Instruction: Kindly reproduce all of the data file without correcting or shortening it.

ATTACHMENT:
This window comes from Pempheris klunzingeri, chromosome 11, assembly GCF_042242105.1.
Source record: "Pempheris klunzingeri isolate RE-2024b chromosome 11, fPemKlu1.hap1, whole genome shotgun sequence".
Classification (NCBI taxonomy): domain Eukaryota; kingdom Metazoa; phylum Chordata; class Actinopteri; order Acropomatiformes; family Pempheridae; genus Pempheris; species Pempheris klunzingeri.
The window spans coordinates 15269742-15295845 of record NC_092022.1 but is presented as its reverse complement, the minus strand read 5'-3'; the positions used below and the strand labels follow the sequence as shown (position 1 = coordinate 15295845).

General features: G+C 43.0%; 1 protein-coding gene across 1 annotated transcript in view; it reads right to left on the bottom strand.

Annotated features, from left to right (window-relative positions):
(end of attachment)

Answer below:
This window comes from Pempheris klunzingeri, chromosome 11, assembly GCF_042242105.1.
Source record: "Pempheris klunzingeri isolate RE-2024b chromosome 11, fPemKlu1.hap1, whole genome shotgun sequence".
Classification (NCBI taxonomy): domain Eukaryota; kingdom Metazoa; phylum Chordata; class Actinopteri; order Acropomatiformes; family Pempheridae; genus Pempheris; species Pempheris klunzingeri.
The window spans coordinates 15269742-15295845 of record NC_092022.1 but is presented as its reverse complement, the minus strand read 5'-3'; the positions used below and the strand labels follow the sequence as shown (position 1 = coordinate 15295845).

General features: G+C 43.0%; 1 protein-coding gene across 1 annotated transcript in view; it reads right to left on the bottom strand.

Annotated features, from left to right (window-relative positions):